An extraordinarily frank cultural study/memoir that eschews platitudes of both tragedy and hope.
Flynn (The Ticking Is the Bomb, 2010, etc.) writes about having his memoir made into a movie.
In Another Bullshit Night in Suck City (2004), Flynn told the story of reconnecting with his homeless and alcoholic father when the author was working at a Boston homeless shelter in the late 1980s, after Flynn’s mother had committed suicide years earlier. That memoir became the basis for a movie, Being Flynn, filmed in 2011 and released this year, starring Robert De Niro and Julianne Moore as his parents. (Actor Paul Dano, of There Will Be Blood fame, portrayed Flynn himself.) This new memoir is told as a series of short, almost pointillist vignettes—most a page or less—creating a complex patchwork of thoughts and ruminations on memory. Flynn systematically tries to make sense of his roiling emotions as he cycles through episodes from his and his parents’ lives. The inherent surreality of having your life portrayed by actors is a major theme. Describing a table reading of the film script, Flynn writes, “De Niro opens his mouth and my father comes out, then Dano opens his mouth and I come out, then Julianne opens her mouth.” Several times, Flynn uses a quote from another writer—Joan Didion, Friedrich Nietzsche, Simone Weil and others—as a springboard to a new thought or to sharpen a previous one. He also analyzes other works of art, from glass flowers to a scene from The Godfather Part II to an obscure Samuel Beckett/Buster Keaton film.
Flynn’s determination to better understand his life through the act of writing and remembering has yielded a truly insightful, original work.
How to survive any possible disaster, from aliens to zombies to everything in between.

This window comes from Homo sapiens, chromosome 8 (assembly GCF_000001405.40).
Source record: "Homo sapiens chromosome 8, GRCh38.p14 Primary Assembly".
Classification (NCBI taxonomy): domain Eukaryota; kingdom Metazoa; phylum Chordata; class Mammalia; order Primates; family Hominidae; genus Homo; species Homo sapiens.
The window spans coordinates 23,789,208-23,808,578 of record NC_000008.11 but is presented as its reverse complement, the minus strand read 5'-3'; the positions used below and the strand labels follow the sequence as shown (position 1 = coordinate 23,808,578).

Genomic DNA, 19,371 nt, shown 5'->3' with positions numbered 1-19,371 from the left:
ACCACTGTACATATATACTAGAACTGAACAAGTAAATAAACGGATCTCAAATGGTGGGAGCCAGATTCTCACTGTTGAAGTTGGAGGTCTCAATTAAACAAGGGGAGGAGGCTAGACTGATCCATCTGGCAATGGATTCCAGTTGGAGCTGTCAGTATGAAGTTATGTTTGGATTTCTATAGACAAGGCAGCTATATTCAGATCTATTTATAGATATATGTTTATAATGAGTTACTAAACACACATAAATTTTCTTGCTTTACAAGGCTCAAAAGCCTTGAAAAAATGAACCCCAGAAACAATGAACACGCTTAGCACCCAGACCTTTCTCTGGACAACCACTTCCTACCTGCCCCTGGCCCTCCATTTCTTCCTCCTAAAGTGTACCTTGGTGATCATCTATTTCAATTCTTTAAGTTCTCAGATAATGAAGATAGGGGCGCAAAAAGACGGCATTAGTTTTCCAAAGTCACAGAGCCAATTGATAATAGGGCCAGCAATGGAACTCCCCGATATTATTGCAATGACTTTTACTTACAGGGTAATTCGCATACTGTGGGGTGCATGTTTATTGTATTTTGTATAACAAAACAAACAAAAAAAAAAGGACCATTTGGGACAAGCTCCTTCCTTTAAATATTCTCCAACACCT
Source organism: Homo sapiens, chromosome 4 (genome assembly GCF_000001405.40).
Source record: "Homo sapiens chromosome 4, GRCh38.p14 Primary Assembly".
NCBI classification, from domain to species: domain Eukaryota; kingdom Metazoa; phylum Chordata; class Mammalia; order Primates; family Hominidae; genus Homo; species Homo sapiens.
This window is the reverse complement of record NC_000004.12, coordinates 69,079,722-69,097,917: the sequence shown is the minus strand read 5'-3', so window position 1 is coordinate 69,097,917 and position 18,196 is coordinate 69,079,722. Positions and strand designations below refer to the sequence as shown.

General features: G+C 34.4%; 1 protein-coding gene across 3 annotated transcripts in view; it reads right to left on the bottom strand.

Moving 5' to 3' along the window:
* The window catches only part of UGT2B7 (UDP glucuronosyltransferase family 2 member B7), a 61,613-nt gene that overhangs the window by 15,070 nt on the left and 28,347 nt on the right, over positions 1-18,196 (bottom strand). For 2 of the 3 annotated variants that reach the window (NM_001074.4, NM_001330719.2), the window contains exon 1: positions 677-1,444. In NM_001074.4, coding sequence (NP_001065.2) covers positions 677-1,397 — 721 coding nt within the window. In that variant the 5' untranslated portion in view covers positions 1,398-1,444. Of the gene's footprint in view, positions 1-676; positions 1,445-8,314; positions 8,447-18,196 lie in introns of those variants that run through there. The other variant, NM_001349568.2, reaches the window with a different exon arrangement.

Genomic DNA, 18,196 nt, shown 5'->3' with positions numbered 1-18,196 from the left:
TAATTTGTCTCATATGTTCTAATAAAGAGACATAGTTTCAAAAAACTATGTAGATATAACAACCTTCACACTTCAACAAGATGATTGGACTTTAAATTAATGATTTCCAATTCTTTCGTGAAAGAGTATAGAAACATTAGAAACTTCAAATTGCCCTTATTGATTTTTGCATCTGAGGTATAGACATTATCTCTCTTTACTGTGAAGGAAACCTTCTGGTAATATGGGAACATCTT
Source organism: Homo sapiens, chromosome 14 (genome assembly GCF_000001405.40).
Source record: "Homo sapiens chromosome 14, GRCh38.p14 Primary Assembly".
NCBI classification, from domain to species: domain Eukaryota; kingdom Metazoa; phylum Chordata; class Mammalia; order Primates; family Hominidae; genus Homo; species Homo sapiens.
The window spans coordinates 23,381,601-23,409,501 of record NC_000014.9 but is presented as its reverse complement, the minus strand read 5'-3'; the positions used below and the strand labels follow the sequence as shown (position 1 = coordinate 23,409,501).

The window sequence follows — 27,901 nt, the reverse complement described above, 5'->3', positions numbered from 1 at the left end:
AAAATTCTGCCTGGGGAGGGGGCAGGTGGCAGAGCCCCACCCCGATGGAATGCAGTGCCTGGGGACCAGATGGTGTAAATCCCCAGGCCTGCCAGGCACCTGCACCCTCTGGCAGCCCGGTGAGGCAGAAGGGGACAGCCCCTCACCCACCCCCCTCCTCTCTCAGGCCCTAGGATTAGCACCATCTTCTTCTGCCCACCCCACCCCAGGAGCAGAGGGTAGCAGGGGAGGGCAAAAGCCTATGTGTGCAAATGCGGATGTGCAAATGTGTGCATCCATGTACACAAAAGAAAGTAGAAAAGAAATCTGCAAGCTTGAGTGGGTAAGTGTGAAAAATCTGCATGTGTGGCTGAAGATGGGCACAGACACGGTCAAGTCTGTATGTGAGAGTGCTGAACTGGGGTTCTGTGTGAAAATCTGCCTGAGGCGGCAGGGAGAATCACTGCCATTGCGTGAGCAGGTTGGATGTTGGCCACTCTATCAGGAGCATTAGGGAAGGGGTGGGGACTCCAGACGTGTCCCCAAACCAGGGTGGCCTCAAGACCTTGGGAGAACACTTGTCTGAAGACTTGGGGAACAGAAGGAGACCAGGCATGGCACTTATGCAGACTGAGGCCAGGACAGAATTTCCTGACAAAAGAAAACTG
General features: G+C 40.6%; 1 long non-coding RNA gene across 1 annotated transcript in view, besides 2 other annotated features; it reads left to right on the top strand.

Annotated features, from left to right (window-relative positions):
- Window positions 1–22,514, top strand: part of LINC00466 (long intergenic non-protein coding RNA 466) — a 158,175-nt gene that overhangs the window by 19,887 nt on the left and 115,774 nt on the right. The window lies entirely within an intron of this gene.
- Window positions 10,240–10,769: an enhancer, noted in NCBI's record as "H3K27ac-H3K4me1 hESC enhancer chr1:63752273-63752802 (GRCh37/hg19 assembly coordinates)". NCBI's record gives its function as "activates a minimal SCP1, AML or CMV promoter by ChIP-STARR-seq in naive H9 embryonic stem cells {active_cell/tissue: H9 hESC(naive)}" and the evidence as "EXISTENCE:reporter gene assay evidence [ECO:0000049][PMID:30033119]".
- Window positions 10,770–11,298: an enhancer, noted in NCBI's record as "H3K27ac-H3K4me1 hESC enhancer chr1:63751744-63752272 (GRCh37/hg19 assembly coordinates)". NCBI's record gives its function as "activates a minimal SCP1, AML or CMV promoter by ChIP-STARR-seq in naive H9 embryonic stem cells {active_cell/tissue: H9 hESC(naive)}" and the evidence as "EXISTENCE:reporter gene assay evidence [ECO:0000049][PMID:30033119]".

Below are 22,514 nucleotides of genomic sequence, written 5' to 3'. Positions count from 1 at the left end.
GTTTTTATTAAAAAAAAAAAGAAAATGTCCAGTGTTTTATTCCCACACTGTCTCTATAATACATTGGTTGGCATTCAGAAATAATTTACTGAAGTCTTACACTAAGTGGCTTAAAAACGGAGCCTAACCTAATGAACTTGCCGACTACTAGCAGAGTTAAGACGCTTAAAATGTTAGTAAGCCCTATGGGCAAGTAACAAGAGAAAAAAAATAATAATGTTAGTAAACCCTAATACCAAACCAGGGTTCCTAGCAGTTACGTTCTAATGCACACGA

If there was a massive earthquake, would you have enough water on hand to last for even a week? In the event of a thermonuclear detonation, would you be able to hot-wire a car quickly enough to escape the shock wave that will kill you? Questions like these (and many more like them) have all occurred to Sheridan (The Fighter's Mind: Inside the Mental Game, 2010, etc.) during sleepless nights. A former kickboxer and an experienced sailor, the author’s nightmares finally got the better of him once he became a father. “If something was going to happen,” he writes, “I wanted to be ready.” Using increasingly unlikely theoretical disasters as an impetus, Sheridan set out to learn every possible survival skill, from the most rudimentary (making fire and learning to hunt), to taking a driving clinic for stuntmen, because “when you’re driving a slalom course through a zombie-infested city, you need to…maintain control because if you lose it and crash, now you’re zombie food.” Sheridan is a charming storyteller, and his prose is both thoughtful and playful. He closes the book with a chapter on optimism and the inherent goodness of humanity, stressing that everything he has learned has not made him paranoid and believing that the end of the world is nigh; instead, it’s given him the confidence to face anything and the peace of mind that brings him. “At some point,” he concludes, “when you’ve done your best, you have to get on with your life and trust the universe not to fuck you.”